Post #18 of 40 (177 views)
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Been reading TORN when FOTR was but a rumor.... [In reply to] Can't Post

...not that I should have to justify my online habits, but I was a member here long ago when Sean Connery was rumored to play Gandalf, and as I related in another post, I strayed from posting but kept reading. The recent announcement about The Hobbit finally happening got me excited again to sign up and post! Hey, sorry to try to inject some other opinions into this discussion, and I hope you do look up the band King Crimson. The song "Elephant Talk" is awesome and serves a point I was trying to make with a little humor. I believe I said that debate is great, and will continue until opening day, and I look forward to being surprised, intrigued, and delighted by the director's choices. I can't wait to sit in a theater with some popcorn as the lights go down. That said, I will state something constructive and vote for Leonard Nimoy as the voice of Smaug....it would be logical for dragons to hoard treasure after all...


N.E. Brigand
Half-elven


May 3 2008, 9:17pm

Post #19 of 40 (144 views)
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RE: ... [In reply to] Can't Post


Quote
SAY. SOMETHING. CONSTRUCTIVE.


Everyone is free to respond as they wish, within the boards' standards of conduct. Humor is as welcome as substance -- it's just a message board.


Quote
Weren't here when the films were being released?


I wasn't either. I joined shortly after RotK opened.

<><><><><><><><><><><><><><><><>
We're discussing The Lord of the Rings in the Reading Room, Oct. 15, 2007 - Mar. 22, 2009!

Join us Apr. 28-May 4 for "Treebeard".


Magpie
Immortal


May 3 2008, 9:33pm

Post #20 of 40 (151 views)
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ouch [In reply to] Can't Post

not a fan of the newbie vs old timer card. It sets up a class system. Plus, as had been pointed out... you don't really know who that person is. This kind of thing is a trap for folkdancers, too. They get some experience under their belt and then a new face walks in the door and they love being the 'experienced' person that can help the newbie... only to find the newbie is someone who's danced for 10 years and has just been taking a break for the last year.

I would suggest that those who've been on the boards long enough know that one can never tell what direction a thread will head in and that's often the best part of TORn.

King Crimson: ah, those were the days. In the Court of the Crimson King was a big favorite of mine. Trippy. Right on. Far out. Off to YouTube for a blast of the past.

Popcorn: yum



magpie avatar gallery ~ soundtrack website


_V_
Lorien


May 3 2008, 10:33pm

Post #21 of 40 (137 views)
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I am sorry I... [In reply to] Can't Post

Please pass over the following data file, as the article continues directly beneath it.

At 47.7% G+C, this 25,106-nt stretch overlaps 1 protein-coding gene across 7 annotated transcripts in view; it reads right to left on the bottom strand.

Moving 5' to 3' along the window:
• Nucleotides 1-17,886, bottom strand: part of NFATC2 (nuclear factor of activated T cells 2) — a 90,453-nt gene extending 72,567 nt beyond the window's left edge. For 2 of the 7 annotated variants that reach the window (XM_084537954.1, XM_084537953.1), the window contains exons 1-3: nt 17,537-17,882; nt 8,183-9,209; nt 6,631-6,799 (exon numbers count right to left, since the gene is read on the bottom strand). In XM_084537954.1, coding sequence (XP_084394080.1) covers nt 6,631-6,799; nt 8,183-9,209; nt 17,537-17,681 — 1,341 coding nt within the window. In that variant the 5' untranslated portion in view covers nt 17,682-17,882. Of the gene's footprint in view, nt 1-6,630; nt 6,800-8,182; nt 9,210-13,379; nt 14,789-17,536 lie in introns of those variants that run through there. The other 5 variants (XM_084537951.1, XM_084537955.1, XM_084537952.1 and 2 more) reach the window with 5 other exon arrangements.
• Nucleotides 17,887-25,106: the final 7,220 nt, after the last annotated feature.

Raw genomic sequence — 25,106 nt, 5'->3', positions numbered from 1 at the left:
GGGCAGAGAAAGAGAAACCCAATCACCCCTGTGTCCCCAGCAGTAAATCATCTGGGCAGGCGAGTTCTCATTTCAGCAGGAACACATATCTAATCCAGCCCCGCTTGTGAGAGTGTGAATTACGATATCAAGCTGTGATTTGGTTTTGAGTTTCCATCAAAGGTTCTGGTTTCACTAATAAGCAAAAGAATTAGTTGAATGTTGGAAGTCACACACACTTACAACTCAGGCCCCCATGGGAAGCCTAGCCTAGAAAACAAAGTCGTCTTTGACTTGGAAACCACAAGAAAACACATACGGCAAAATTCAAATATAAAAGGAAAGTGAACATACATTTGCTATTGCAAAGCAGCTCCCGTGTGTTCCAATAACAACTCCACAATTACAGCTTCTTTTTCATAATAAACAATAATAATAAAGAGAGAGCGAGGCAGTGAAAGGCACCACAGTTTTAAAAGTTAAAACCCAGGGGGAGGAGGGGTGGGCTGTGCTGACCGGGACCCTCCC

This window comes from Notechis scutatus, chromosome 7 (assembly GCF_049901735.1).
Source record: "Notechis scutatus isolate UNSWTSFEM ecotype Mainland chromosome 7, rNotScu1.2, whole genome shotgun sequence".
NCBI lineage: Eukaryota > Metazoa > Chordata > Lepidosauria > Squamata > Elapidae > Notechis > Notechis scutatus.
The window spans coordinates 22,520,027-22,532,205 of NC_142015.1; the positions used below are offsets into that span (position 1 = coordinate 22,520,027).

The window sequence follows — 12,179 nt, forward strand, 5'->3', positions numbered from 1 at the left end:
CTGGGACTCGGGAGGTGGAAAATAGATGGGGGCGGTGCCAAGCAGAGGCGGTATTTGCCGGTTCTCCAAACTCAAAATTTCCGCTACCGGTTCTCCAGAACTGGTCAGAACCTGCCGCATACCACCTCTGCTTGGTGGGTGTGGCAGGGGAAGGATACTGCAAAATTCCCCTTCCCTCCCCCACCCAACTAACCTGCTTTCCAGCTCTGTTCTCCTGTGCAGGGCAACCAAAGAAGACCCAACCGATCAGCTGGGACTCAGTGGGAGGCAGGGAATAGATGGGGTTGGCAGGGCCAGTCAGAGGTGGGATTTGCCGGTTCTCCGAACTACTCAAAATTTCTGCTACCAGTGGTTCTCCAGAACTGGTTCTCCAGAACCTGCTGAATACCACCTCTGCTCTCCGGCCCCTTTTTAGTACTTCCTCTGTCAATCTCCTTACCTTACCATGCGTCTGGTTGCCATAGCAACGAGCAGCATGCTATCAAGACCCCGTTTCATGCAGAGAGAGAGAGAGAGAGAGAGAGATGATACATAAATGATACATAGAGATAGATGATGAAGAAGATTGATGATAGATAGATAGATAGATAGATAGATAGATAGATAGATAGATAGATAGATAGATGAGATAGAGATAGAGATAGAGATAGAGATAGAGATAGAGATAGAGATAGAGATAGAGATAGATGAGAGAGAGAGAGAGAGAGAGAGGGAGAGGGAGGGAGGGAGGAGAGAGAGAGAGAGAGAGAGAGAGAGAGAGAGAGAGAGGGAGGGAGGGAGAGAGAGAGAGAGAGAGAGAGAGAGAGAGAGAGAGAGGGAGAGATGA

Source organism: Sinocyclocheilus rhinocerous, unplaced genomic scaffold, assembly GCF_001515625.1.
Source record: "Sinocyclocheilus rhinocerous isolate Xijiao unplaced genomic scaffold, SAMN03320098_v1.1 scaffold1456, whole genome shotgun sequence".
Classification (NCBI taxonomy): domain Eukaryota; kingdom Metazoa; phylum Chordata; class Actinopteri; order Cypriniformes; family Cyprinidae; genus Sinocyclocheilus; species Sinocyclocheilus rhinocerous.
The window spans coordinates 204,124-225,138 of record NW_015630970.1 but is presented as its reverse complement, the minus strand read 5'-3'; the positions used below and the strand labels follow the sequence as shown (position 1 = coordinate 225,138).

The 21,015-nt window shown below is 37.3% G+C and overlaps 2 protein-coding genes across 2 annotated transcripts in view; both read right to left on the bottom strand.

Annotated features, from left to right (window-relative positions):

I am sorry I just took your statement "I think we will be debating until they raise the final curtain....lol....which is great....but I say let the movie makers make the movie, and give me some popcorn...." in a bad way because.......it sounded like this thing that pops up in TV series discussions I have online alot, which is "well yeah the episode stunk, but there were enough explosions that weren't you entertained? So we're all entitled to our opinions"..........which I think is dumb because saying "well everyone can have their opinion on whether this weeks' episode was bad and we'll be debating it endlessly"....basically is giving up on trying to make in-depth criticism.

In short, its sort of like "well you say Pirates of the Caribbean 3 wasn't as good as the previous ones, but we're all entitled to our opinion" (I run into that online all the time) which is effectively saying "why even bother debate it because it is so subjective that its impossible to say anything about it"

Sorry that's not what you were saying, I didn't understand your wording: i.e. I thought you said the old "everyone's going to have their own opinions and none of it matters objectively" thing when I think you were saying you looked forward to the debate and film one way or another.....sorry I misconstrued that. in the words of Hitchiker's Guide, "we appologize for the inconvenience"...


"Pleased to meet you, hope you guessed my name, but what's puzzling you, is the nature of my game"

Formerly known on TORN as "Draug the Unspeakably Violent"


_V_
Lorien


May 4 2008, 12:33am

Post #22 of 40 (129 views)
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also I... [In reply to] Can't Post

was confused and thought (based on your sign in time) that I was dealing with another post from a noob going "everyone's entitled to their opinion" because they didn't understand what we were debating (this happens alot online) sorry for my confusion